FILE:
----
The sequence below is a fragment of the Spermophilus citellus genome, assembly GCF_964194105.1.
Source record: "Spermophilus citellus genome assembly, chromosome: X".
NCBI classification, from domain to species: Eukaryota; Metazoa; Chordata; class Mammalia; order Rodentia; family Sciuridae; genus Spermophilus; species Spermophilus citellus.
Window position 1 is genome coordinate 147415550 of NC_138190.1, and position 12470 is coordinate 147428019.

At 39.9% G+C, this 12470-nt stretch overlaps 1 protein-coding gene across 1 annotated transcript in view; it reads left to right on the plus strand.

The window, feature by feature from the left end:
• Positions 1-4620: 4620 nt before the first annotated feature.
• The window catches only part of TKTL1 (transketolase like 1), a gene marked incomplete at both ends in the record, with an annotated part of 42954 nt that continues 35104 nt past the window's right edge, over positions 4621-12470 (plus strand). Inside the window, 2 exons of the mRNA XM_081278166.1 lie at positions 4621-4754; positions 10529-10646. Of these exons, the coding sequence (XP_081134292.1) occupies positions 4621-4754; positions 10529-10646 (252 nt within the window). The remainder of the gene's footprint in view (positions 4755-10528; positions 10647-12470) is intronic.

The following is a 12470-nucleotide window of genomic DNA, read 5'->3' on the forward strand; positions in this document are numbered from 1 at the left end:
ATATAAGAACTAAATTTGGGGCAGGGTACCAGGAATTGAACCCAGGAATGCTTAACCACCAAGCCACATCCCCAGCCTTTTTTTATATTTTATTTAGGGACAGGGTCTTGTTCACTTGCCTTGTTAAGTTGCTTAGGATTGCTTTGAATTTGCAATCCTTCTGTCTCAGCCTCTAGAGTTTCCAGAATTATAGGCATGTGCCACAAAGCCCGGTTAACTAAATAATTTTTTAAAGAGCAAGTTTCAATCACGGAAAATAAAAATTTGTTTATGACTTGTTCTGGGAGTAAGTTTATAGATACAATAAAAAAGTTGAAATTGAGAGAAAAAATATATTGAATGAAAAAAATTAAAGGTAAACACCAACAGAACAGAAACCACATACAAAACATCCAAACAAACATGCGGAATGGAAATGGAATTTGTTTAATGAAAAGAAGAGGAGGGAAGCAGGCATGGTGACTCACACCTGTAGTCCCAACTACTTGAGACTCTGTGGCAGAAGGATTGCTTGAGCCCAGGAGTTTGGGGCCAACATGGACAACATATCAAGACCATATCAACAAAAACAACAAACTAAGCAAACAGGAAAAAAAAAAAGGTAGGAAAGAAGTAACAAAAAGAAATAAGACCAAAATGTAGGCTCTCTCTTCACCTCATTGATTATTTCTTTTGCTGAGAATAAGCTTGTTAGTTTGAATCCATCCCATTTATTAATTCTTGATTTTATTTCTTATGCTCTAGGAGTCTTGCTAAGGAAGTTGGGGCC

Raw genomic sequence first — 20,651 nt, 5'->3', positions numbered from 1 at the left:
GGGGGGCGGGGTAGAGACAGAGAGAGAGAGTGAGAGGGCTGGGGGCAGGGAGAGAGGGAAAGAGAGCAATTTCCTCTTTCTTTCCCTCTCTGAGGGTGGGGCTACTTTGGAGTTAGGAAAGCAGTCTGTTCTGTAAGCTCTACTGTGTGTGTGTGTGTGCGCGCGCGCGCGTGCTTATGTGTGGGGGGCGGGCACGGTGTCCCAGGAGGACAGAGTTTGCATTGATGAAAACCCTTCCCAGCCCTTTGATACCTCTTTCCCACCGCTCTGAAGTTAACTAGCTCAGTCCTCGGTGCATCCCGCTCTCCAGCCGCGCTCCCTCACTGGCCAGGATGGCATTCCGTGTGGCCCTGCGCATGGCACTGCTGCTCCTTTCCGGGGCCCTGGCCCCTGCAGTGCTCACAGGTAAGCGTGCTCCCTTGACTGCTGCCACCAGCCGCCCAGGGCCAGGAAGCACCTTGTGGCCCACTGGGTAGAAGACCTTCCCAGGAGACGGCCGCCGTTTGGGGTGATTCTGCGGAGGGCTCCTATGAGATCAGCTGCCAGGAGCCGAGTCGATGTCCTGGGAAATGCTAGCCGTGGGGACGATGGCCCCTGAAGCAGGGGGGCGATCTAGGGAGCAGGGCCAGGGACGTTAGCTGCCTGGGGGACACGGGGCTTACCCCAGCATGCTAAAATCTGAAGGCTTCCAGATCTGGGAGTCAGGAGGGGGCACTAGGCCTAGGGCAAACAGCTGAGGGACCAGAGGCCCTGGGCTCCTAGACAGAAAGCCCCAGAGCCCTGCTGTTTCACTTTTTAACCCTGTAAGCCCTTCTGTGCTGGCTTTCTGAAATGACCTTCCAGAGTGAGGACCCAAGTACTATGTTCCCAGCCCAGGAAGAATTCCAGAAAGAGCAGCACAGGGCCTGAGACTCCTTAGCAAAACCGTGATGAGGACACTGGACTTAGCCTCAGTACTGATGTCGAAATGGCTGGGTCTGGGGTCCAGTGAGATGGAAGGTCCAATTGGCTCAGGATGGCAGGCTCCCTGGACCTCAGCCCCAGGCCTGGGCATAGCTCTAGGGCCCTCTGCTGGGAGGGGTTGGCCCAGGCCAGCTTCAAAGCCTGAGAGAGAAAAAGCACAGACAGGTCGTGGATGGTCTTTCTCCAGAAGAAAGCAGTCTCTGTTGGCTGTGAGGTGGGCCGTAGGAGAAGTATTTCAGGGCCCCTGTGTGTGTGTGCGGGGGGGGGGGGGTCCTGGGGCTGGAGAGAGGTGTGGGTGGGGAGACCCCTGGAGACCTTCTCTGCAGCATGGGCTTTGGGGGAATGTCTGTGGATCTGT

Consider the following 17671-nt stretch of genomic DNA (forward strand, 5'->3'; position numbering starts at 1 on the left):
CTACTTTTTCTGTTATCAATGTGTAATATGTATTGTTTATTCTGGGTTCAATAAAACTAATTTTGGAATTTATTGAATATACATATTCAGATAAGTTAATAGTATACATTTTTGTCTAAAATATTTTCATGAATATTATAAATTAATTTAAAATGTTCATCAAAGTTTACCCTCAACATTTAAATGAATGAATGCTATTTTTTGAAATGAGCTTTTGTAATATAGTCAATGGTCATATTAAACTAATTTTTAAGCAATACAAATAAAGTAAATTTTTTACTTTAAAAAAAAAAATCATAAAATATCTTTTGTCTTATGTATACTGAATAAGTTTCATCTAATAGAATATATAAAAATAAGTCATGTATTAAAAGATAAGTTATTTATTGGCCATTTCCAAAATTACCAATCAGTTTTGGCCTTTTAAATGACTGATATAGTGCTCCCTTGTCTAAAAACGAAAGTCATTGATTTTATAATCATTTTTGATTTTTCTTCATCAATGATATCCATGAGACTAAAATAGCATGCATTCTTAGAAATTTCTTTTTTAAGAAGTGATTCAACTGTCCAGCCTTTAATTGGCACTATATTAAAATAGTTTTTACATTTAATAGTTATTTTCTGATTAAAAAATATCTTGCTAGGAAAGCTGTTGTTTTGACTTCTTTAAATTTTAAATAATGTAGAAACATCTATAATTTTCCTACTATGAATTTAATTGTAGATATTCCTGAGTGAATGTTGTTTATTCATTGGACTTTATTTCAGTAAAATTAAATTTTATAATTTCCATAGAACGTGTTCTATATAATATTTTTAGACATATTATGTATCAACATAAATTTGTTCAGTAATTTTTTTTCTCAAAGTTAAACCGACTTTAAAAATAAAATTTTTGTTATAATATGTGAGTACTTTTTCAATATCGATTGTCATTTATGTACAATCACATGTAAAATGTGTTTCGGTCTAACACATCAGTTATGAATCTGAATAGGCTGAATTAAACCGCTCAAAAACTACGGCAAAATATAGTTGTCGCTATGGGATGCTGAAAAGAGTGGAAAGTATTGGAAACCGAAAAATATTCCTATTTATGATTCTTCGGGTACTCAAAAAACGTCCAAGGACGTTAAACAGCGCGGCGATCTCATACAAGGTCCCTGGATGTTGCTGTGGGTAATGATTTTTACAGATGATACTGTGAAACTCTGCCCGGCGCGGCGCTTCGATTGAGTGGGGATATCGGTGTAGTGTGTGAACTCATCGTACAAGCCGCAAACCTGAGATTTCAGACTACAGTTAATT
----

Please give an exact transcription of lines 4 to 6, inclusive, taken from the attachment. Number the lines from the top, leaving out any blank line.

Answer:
Window position 1 is genome coordinate 147415550 of NC_138190.1, and position 12470 is coordinate 147428019.

At 39.9% G+C, this 12470-nt stretch overlaps 1 protein-coding gene across 1 annotated transcript in view; it reads left to right on the plus strand.

The window, feature by feature from the left end: